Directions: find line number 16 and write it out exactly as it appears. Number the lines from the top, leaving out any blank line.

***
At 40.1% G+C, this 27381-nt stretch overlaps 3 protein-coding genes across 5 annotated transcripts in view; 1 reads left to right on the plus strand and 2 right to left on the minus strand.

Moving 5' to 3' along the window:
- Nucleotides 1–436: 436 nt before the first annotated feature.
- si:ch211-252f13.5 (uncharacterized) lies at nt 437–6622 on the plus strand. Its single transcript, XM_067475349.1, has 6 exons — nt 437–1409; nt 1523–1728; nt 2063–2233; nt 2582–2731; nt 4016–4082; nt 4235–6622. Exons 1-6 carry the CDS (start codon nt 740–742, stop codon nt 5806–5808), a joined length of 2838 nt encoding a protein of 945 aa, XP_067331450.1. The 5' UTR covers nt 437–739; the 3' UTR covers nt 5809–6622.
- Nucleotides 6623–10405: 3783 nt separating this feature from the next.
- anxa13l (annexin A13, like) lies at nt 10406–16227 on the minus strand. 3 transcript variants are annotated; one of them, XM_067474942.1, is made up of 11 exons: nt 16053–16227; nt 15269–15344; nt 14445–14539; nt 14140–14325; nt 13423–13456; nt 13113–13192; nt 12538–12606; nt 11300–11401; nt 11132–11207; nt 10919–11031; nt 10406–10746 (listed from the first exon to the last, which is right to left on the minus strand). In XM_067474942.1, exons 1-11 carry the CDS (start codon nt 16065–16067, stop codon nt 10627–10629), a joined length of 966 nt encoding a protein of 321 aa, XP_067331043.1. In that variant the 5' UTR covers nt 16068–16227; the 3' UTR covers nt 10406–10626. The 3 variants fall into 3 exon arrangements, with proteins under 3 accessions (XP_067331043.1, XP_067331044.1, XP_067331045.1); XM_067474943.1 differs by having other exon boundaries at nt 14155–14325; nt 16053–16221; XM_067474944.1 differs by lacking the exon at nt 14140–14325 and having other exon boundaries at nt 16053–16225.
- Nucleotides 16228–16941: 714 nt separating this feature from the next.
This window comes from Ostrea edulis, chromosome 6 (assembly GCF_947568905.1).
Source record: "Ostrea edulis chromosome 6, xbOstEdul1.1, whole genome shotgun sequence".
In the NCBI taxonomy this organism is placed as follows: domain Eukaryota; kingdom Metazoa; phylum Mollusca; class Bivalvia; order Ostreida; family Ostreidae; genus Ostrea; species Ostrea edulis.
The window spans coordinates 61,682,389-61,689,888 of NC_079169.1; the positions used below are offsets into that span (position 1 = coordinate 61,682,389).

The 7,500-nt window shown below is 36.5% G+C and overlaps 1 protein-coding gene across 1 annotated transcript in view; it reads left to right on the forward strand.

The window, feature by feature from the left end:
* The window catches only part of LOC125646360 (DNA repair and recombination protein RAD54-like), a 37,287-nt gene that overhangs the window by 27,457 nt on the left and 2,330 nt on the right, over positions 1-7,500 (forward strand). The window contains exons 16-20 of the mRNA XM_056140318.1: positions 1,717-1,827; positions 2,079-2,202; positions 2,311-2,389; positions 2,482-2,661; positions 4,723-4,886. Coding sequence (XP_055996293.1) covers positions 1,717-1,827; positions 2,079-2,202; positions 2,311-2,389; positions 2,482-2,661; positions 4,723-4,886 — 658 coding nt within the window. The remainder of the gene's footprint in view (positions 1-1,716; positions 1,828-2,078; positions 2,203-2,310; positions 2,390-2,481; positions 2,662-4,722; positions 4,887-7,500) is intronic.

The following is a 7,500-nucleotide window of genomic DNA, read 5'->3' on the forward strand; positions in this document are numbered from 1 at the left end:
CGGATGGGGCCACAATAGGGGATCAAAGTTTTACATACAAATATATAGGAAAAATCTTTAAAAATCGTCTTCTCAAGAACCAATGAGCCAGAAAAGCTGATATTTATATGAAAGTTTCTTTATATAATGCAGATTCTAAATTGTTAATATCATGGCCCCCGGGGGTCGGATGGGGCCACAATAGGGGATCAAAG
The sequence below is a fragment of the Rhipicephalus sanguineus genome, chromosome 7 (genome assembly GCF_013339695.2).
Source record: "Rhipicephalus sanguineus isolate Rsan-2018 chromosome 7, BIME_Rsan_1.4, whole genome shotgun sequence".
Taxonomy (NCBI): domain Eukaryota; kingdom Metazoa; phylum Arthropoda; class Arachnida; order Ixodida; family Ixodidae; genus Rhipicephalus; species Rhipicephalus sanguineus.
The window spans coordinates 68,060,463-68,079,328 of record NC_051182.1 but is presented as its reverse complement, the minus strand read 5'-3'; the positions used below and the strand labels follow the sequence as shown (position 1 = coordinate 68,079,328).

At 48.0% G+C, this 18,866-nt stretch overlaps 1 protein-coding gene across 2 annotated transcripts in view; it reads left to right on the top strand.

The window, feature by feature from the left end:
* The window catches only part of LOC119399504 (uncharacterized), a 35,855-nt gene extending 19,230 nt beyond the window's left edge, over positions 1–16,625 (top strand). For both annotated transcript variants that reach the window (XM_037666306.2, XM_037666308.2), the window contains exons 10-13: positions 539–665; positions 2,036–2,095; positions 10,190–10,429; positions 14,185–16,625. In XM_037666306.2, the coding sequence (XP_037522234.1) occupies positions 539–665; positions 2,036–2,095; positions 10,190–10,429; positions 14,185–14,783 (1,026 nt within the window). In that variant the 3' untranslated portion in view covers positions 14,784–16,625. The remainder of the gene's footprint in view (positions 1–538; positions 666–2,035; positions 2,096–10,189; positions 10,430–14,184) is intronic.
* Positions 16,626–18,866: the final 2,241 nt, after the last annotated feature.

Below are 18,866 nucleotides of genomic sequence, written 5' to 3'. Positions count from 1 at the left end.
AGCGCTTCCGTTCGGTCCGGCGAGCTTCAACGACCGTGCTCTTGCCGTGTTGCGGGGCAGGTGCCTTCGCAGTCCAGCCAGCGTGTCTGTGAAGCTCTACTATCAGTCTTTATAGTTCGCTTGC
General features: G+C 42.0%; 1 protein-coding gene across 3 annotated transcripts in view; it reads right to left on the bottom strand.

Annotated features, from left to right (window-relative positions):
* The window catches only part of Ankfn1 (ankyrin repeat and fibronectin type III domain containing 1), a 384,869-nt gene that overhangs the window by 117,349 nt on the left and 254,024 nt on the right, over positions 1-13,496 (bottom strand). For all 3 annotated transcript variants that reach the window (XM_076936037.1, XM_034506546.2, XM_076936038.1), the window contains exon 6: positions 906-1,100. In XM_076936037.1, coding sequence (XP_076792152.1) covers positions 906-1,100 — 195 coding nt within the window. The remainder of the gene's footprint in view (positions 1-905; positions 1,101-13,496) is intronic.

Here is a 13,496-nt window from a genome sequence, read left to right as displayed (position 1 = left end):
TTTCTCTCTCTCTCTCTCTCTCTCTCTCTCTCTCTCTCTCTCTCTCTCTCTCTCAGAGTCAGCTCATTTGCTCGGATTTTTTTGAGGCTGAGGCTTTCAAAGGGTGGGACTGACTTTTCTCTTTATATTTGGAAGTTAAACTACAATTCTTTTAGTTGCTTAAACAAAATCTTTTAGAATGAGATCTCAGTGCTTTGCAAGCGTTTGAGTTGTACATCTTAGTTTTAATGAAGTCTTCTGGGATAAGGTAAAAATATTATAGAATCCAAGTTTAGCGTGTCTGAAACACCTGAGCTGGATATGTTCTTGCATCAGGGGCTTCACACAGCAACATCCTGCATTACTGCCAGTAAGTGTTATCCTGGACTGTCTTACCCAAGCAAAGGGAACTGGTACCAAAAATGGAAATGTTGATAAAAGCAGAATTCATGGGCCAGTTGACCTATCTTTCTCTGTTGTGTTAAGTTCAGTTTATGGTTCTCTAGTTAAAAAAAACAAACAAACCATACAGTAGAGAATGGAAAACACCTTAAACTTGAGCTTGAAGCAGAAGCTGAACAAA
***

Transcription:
CGGATGGGGCCACAATAGGGGATCAAAGTTTTACATACAAATATATAGGAAAAATCTTTAAAAATCGTCTTCTCAAGAACCAATGAGCCAGAAAAGCTGATATTTATATGAAAGTTTCTTTATATAATGCAGATTCTAAATTGTTAATATCATGGCCCCCGGGGGTCGGATGGGGCCACAATAGGGGATCAAAG